Welcome back to Opening Argument, a reported column where I dig into interesting legal controversies and questions that have divided circuit courts. Today: a look at court filing deadlines and a proposed change.
If you want to get a bunch of lawyers to all agree on something, try changing a court’s filing deadline from midnight to 5 p.m.
That’s what the US Court of Appeals for the Third Circuit is proposing for electronic and in-person filings, and practicing attorneys overwhelmingly hate the idea.
“It’s unnecessary,” said Virginia Hinrichs McMichael, founder of Appellate Law Group LLC. “Having practiced for almost 40 years now, I really try to avoid filing things at the eleventh hour and on the last day.”
But the work day can get busy. There are client meetings, court hearings, and briefs due in other cases. Having the flexibility to work after business hours is just more convenient sometimes, McMichael said.
The proposal is the brainchild of Chief Judge Michael Chagares, who has led the Philadelphia-based court since 2021. Though the change would only impact the Third Circuit covering Pennsylvania, New Jersey, Delaware, and the Virgin Islands, he’s been pushing for the federal judiciary to look at this idea for some time.
The main goal is to give attorneys, paralegals, and law firm staff a better quality of life.
“It may be that the midnight deadline has negatively impacted the quality of life of many, taking these people away from their families and friends as well as from valuable non-legal pursuits,” Chagares said in a letter to a committee of the Judicial Conference, which is the rulemaking arm of the federal judiciary.
Chagares was chair of a separate Advisory Committee on the Appellate Rules when he was recommending a study be done on rolling back the deadlines.
Improving work-life balance is a laudable goal for any profession and flexibility to work remotely is something many workers are pushing for after a global pandemic showed just how much can be done out of the office. As well-intentioned as the proposed change may be, attorneys say the court is stepping in where it shouldn’t.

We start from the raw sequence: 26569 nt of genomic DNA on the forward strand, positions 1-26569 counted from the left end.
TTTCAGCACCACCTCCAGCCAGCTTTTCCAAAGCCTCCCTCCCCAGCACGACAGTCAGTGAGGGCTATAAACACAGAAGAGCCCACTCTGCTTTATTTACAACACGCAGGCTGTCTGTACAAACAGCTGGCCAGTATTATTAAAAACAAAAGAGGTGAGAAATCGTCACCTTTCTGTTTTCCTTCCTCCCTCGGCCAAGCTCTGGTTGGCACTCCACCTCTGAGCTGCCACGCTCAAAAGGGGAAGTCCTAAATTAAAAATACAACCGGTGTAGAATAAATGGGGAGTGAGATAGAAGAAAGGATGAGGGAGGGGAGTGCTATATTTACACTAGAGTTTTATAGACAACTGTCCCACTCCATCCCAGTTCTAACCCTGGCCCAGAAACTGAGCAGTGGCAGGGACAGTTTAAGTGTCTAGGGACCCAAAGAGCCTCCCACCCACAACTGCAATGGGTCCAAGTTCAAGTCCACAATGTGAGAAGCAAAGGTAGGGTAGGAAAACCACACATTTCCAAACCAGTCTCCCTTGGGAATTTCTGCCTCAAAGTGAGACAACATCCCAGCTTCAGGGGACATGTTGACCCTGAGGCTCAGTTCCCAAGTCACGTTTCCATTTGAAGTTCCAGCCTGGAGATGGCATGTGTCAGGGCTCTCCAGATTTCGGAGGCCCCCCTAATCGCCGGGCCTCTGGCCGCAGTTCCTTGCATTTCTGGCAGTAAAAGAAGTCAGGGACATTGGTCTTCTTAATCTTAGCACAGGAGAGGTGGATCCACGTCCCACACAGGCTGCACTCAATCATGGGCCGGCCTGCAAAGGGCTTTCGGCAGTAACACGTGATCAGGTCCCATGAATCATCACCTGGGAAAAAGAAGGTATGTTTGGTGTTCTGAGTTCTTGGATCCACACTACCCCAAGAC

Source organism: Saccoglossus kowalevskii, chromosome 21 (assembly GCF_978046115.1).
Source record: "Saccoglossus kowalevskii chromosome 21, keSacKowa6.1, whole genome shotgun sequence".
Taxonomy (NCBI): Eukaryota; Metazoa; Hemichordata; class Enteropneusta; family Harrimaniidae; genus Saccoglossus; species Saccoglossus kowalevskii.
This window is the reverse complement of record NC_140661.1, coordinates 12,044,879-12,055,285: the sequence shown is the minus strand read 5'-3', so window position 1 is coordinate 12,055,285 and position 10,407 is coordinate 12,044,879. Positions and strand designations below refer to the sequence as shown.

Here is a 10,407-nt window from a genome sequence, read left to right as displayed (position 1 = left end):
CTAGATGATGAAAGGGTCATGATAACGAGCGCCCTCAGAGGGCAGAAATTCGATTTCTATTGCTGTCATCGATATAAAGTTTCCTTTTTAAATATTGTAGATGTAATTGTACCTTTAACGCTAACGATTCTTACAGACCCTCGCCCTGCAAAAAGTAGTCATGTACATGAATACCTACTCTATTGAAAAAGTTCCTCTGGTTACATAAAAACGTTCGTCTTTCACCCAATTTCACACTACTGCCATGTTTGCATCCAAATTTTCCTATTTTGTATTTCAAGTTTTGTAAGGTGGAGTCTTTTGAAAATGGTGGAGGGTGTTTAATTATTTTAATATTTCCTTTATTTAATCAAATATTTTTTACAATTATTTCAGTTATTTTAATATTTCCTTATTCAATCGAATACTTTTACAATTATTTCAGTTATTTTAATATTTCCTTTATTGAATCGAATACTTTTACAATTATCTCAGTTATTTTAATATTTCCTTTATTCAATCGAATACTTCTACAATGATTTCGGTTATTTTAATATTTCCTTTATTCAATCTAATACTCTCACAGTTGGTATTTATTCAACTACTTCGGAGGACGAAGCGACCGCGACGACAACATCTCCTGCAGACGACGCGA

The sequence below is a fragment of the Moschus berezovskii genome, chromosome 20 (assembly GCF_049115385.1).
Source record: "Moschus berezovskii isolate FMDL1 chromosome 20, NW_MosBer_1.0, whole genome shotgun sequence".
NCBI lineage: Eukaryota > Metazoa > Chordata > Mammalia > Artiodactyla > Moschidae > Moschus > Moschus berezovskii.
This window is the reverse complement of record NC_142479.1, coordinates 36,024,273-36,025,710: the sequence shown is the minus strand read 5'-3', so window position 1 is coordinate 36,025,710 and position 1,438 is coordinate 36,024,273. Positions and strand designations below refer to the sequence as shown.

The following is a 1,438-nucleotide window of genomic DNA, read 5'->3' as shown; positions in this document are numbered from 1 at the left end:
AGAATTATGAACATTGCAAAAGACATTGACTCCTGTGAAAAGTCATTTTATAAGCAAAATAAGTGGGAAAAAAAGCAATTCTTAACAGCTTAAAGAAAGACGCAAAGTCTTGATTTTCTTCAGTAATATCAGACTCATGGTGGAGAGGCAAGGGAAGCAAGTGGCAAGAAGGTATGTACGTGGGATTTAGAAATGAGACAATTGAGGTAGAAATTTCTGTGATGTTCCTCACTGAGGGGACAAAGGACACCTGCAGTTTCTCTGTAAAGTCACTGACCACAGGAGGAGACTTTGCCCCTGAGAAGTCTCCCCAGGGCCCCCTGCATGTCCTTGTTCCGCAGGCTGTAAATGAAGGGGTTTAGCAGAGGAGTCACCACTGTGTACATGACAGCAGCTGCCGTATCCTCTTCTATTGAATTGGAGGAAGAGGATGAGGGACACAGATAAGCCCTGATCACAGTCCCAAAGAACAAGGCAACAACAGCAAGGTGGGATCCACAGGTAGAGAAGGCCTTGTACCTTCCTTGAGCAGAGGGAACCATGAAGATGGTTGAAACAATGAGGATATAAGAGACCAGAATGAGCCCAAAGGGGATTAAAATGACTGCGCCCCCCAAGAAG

Howard Bashman, an appellate lawyer based in Pennsylvania, said there’s no need for the courts to micromanage how attorneys are balancing their work and personal lives. He called the motivation behind the proposed rule a bit paternalistic and outdated.
“The rule seems to think there’s these men who are forced to be away from their families. Like there’s a spouse at home cooking dinner for the family and kids, and wouldn’t it be nice if this male lawyer was able to get out of the office at a reasonable hour,” he said. “I just think the realistic life of attorneys these days doesn’t revolve around the kind of fifties ideal of what family life was like.”
If adopted, the Third Circuit would be the first federal appeals court to have an evening filing deadline. In two federal trial courts—the districts of Delaware and Massachusetts—filings are due by 5 p.m. In the US District Court for the Eastern District of Arkansas, they’re due by 6 p.m.
The Federal Judicial Center found most filings across the judiciary hit their respective court dockets between 8 a.m. and 5 p.m. About 10% of the docket entries in the courts of appeals and the district courts were made after 5 p.m., and about 20% after 6 p.m., according a report the FJC released last year designed to help the Judicial Conference decide whether to change the deadline for all federal courts. It’s a proposal the Administrative Office of the US Courts said the Advisory Committees on Appellate, Bankruptcy, Civil, and Criminal Rules are still considering.
The Third Circuit is now going it alone. The proposed change is only to its local rules and attorneys seem frustrated that its objective has nothing to do with the court itself.
“This proposal is not based upon any desire to enhance the operations of the court,” said Robert Byer, a partner at Duane Morris whose practice concentrates on appellate litigation. “The court’s not keeping people there till midnight waiting for filings.”
The deputy circuit executive wouldn’t answer questions about whether the change would impact court staff and Chagares wasn’t available for an interview. The 2019 letter speaks for itself, the court deputy said.
At that time, Chagares said an earlier filing deadline could help pro se litigants, those who represent themselves, and eliminate the ability of one party to “sandbag” another by depriving them of hours that could be used to form a response to litigation.
Byer said pro se litigants in the Third Circuit can already sign up for electronic filing and the court could give parties an extra business day to reply when a brief comes in after hours.
“There are other ways that local rules dealing with filings can promote lifestyle without creating the stress that this rule will create,” he said. “It seems to be the intent is to prevent lawyers from having to work late nights and it won’t do that at all. It will simply move the late night to the day or two preceding filing.”
Comments are due by Feb. 18, but it’s safe to say the court is likely to hear a resounding no from attorneys on this one.
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